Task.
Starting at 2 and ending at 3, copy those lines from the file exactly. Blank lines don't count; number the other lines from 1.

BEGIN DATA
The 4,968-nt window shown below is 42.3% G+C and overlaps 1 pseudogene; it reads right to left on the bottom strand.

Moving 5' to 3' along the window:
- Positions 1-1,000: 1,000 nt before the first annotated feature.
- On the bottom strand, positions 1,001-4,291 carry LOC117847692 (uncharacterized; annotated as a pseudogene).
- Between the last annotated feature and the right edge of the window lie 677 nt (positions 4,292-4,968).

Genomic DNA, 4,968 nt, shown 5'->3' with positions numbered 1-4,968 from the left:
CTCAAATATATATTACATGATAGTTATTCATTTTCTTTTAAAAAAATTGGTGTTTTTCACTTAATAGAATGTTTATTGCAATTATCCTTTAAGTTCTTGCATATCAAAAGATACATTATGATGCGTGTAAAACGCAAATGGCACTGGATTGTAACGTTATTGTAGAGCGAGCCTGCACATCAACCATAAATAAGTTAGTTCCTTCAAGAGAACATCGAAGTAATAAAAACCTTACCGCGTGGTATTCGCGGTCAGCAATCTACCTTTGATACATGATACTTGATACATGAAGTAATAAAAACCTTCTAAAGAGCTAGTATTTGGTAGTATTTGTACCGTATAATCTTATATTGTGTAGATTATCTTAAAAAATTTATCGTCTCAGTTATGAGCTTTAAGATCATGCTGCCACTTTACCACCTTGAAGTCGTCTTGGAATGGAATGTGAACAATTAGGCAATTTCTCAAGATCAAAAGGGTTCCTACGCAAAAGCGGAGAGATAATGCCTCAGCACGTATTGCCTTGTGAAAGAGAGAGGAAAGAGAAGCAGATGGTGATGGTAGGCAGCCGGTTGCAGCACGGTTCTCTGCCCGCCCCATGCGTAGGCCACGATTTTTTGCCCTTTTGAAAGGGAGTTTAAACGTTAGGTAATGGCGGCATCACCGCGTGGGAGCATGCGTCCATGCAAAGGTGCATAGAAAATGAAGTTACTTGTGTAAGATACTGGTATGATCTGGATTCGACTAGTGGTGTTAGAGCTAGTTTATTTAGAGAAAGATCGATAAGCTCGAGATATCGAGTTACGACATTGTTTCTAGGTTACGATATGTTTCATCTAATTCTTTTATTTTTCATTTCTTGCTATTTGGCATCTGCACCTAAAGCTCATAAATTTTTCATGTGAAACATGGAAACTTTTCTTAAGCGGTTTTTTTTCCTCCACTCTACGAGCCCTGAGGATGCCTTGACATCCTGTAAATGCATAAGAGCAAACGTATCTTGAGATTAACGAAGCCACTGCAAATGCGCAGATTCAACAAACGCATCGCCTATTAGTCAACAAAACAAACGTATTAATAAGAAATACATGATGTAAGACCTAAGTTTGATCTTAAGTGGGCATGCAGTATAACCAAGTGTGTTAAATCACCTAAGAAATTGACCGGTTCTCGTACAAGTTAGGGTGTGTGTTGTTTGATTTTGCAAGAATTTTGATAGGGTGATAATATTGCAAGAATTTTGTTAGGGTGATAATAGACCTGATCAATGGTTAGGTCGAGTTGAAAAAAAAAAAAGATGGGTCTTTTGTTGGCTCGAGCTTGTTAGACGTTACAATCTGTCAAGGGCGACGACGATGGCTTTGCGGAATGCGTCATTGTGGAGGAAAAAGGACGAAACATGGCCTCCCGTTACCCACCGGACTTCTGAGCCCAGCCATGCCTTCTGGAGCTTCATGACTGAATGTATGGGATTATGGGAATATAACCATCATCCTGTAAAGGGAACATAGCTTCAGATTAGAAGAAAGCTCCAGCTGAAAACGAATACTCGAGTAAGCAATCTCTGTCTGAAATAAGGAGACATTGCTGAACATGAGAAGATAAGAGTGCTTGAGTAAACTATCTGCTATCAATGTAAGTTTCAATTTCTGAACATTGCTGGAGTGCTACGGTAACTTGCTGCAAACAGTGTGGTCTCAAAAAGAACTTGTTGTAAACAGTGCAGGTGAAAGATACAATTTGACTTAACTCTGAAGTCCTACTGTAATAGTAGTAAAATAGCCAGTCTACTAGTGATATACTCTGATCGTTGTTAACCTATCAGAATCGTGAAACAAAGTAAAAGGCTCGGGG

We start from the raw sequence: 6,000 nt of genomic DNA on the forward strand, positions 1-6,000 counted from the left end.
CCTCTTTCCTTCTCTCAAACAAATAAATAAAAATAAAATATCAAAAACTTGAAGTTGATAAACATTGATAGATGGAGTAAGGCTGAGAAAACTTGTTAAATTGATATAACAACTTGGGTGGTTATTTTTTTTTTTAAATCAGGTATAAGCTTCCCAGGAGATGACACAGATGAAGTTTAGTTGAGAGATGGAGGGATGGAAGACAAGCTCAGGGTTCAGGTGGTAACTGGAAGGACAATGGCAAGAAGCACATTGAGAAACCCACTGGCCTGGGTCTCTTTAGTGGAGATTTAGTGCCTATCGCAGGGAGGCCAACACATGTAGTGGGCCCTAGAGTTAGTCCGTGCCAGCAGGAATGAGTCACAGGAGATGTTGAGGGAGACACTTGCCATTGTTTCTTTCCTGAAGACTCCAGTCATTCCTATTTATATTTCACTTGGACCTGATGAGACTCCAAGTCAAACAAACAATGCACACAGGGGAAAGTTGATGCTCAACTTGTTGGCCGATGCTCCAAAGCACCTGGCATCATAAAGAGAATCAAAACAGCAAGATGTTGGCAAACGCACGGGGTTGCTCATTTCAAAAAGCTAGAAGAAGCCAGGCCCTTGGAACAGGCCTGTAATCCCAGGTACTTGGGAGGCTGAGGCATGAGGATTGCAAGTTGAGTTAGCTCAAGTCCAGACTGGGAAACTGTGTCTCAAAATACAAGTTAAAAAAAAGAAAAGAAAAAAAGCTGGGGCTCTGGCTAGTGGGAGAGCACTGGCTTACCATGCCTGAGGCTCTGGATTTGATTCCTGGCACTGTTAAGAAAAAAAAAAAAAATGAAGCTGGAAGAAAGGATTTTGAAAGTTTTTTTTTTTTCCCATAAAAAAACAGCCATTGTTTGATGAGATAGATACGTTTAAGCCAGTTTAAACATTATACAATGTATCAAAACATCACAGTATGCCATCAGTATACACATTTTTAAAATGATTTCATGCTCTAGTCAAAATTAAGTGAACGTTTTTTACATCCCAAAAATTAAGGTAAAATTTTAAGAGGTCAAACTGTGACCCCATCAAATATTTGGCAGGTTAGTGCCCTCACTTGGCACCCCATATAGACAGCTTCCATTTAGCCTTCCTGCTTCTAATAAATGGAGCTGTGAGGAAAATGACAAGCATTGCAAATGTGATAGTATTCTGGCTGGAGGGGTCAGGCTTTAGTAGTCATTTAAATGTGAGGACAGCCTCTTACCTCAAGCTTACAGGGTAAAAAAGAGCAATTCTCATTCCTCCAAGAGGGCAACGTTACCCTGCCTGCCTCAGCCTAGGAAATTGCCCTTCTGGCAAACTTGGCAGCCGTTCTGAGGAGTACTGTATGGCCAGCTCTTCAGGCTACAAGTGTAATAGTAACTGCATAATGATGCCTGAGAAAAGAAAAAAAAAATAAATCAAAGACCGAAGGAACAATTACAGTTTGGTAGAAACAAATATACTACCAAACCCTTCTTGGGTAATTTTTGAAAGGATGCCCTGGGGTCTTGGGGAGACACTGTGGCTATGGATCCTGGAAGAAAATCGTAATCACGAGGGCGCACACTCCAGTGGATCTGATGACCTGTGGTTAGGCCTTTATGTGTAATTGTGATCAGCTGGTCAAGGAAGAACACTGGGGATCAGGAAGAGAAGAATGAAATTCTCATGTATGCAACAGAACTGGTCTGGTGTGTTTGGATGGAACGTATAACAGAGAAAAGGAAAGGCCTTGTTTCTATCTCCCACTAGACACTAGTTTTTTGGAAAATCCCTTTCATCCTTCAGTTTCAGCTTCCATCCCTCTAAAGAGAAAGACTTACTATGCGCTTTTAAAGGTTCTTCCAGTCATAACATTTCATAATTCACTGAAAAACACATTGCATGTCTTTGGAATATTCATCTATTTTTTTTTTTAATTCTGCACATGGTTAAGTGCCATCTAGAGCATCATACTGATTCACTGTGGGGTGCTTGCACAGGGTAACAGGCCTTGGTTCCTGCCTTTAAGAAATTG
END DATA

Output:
Moving 5' to 3' along the window:
- Positions 1-1,000: 1,000 nt before the first annotated feature.